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Have your say: Should energy retailers pay consumers to conserve energy?

Have your say: Should energy retailers pay consumers to conserve energy?

Energy retailers in New Zealand should be required to make payments to consumers in the event of a public energy conservation campaign or in cases of enforced power cuts, the Ministerial Electricity Market Review recommended today. The recommendation was one of a number of suggestions to improve the way energy retailers operate in New Zealand and reduce the vulnerabilities to 'dry years' after steep price rises over the last decade. The review also recommended that SOE energy assets be reshuffled in order to improve wholesale and retail competition and help restrain prices. It outlined three options for this suggestion:

Option One: Create a new SOE generator-retailer comprising the Huntly and Manapouri power stations, and, additionally, transfer Tekapo A and B to Genesis and Whirinaki to Meridian. Option Two: Transfer the Huntly power station to Solid Energy, the Manapouri station to Genesis and the Whirinaki station to Meridian. Option Three: Transfer the e3p and P40 power stations from Genesis to Meridian and the Manapouri power station from Meridian to Genesis.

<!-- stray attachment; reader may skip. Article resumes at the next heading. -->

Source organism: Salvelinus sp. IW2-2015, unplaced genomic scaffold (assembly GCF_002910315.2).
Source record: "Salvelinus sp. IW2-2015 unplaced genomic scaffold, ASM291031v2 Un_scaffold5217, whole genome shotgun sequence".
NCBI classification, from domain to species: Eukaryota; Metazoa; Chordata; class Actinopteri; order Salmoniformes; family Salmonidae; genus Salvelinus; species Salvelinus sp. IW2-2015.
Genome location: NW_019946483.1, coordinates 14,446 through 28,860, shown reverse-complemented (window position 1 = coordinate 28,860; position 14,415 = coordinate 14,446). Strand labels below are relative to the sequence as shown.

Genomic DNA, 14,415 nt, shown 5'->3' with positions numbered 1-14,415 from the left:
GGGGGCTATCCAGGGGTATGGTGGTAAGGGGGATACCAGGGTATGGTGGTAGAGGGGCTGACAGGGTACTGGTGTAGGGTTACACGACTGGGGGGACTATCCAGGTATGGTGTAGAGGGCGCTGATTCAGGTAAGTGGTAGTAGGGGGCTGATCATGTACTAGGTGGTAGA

Suggestions included:
  • Require retailers to make payments to consumers in the event of a public conservation campaign or enforced power cuts, with a graduated scale reflecting the level of nationwide savings (as determined by the System Operator), and with a minimum payment of, say, $10 per week.
  • Require SOEs to disclose their risk positions and other relevant information in the same way as private sector companies listed on the Stock Exchange, to improve the quality of information available on risk and sharpen risk management incentives.
  • Allow lines companies to provide electricity retailing services in their local areas (subject to conditions)
  • Ensure that guidelines and standards on smart meters provide for (or allow upgrades for) energy efficiency capability, open access communications, customer switching, and the development of smart networks.
  • Encourage retailers to make tariffs available, as an option for consumers, that provide incentives to better manage electricity consumption including through shifting load to off-peak times and conservation during dry years.
Here is a link to the discussion paper, with its consolidated recommendations from page 74. The review will now undergo a five week consultation period. What do you think? Will the suggestions in the review go far enough to ensure New Zealanders are not paying too much for energy consumption? Will the government be bold enough to carry out the recommendations of the review? Should we just sell off the power companies and see if the private sector can do a better job at it?

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